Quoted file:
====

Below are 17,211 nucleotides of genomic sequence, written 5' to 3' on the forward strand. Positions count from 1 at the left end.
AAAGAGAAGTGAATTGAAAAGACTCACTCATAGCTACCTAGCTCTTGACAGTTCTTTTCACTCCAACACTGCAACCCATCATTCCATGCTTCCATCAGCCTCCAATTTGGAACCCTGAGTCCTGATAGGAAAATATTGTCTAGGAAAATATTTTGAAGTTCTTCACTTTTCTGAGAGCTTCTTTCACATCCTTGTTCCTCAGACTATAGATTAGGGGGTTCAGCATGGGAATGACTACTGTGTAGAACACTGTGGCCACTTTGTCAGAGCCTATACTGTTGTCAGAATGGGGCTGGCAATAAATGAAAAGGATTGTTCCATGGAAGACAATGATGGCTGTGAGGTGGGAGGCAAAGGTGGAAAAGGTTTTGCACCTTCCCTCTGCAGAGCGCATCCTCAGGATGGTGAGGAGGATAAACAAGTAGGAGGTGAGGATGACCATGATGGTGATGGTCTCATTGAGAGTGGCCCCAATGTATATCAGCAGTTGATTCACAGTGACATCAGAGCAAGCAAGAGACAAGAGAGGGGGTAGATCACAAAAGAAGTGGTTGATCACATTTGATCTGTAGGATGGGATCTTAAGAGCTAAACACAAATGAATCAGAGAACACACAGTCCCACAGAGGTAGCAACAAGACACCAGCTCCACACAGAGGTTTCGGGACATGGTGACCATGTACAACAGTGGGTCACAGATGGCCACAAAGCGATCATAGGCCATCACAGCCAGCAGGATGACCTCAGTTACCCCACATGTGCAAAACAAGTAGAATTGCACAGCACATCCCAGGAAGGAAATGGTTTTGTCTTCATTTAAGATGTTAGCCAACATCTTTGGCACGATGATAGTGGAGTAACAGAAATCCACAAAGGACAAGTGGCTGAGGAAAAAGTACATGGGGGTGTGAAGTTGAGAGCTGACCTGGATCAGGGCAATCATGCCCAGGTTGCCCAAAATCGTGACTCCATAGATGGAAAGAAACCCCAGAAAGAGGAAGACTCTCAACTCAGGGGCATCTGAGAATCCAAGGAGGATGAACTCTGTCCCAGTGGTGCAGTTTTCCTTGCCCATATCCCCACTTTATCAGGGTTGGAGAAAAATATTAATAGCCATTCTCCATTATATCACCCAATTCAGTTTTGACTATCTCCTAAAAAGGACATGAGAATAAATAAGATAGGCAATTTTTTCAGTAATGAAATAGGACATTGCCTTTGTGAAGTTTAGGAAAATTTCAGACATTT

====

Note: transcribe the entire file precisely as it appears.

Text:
Below are 17,211 nucleotides of genomic sequence, written 5' to 3' on the forward strand. Positions count from 1 at the left end.
AAAGAGAAGTGAATTGAAAAGACTCACTCATAGCTACCTAGCTCTTGACAGTTCTTTTCACTCCAACACTGCAACCCATCATTCCATGCTTCCATCAGCCTCCAATTTGGAACCCTGAGTCCTGATAGGAAAATATTGTCTAGGAAAATATTTTGAAGTTCTTCACTTTTCTGAGAGCTTCTTTCACATCCTTGTTCCTCAGACTATAGATTAGGGGGTTCAGCATGGGAATGACTACTGTGTAGAACACTGTGGCCACTTTGTCAGAGCCTATACTGTTGTCAGAATGGGGCTGGCAATAAATGAAAAGGATTGTTCCATGGAAGACAATGATGGCTGTGAGGTGGGAGGCAAAGGTGGAAAAGGTTTTGCACCTTCCCTCTGCAGAGCGCATCCTCAGGATGGTGAGGAGGATAAACAAGTAGGAGGTGAGGATGACCATGATGGTGATGGTCTCATTGAGAGTGGCCCCAATGTATATCAGCAGTTGATTCACAGTGACATCAGAGCAAGCAAGAGACAAGAGAGGGGGTAGATCACAAAAGAAGTGGTTGATCACATTTGATCTGTAGGATGGGATCTTAAGAGCTAAACACAAATGAATCAGAGAACACACAGTCCCACAGAGGTAGCAACAAGACACCAGCTCCACACAGAGGTTTCGGGACATGGTGACCATGTACAACAGTGGGTCACAGATGGCCACAAAGCGATCATAGGCCATCACAGCCAGCAGGATGACCTCAGTTACCCCACATGTGCAAAACAAGTAGAATTGCACAGCACATCCCAGGAAGGAAATGGTTTTGTCTTCATTTAAGATGTTAGCCAACATCTTTGGCACGATGATAGTGGAGTAACAGAAATCCACAAAGGACAAGTGGCTGAGGAAAAAGTACATGGGGGTGTGAAGTTGAGAGCTGACCTGGATCAGGGCAATCATGCCCAGGTTGCCCAAAATCGTGACTCCATAGATGGAAAGAAACCCCAGAAAGAGGAAGACTCTCAACTCAGGGGCATCTGAGAATCCAAGGAGGATGAACTCTGTCCCAGTGGTGCAGTTTTCCTTGCCCATATCCCCACTTTATCAGGGTTGGAGAAAAATATTAATAGCCATTCTCCATTATATCACCCAATTCAGTTTTGACTATCTCCTAAAAAGGACATGAGAATAAATAAGATAGGCAATTTTTTCAGTAATGAAATAGGACATTGCCTTTGTGAAGTTTAGGAAAATTTCAGACATTT